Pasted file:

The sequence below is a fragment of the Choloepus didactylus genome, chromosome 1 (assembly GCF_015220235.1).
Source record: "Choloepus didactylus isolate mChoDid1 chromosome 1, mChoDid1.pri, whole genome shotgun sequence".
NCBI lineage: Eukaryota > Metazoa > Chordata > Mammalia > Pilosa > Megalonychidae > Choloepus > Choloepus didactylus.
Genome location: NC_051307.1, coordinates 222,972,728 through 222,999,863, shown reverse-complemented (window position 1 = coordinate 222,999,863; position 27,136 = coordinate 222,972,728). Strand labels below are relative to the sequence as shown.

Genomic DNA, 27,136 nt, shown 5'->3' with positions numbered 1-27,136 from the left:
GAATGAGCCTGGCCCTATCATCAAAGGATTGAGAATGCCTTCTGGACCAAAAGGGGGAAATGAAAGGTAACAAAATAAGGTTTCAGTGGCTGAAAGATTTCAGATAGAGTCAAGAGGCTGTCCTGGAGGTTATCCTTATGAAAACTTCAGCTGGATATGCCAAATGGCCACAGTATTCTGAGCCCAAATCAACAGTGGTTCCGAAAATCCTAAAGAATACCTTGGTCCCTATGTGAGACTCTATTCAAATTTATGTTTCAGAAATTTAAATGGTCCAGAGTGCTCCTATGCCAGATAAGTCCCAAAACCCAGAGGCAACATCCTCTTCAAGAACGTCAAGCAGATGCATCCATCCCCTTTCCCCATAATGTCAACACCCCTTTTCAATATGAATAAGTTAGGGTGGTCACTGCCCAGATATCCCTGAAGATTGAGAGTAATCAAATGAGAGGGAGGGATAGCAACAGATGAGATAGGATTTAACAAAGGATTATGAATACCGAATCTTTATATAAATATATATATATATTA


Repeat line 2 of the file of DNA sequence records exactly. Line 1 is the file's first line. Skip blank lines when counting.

Source record: "Choloepus didactylus isolate mChoDid1 chromosome 1, mChoDid1.pri, whole genome shotgun sequence".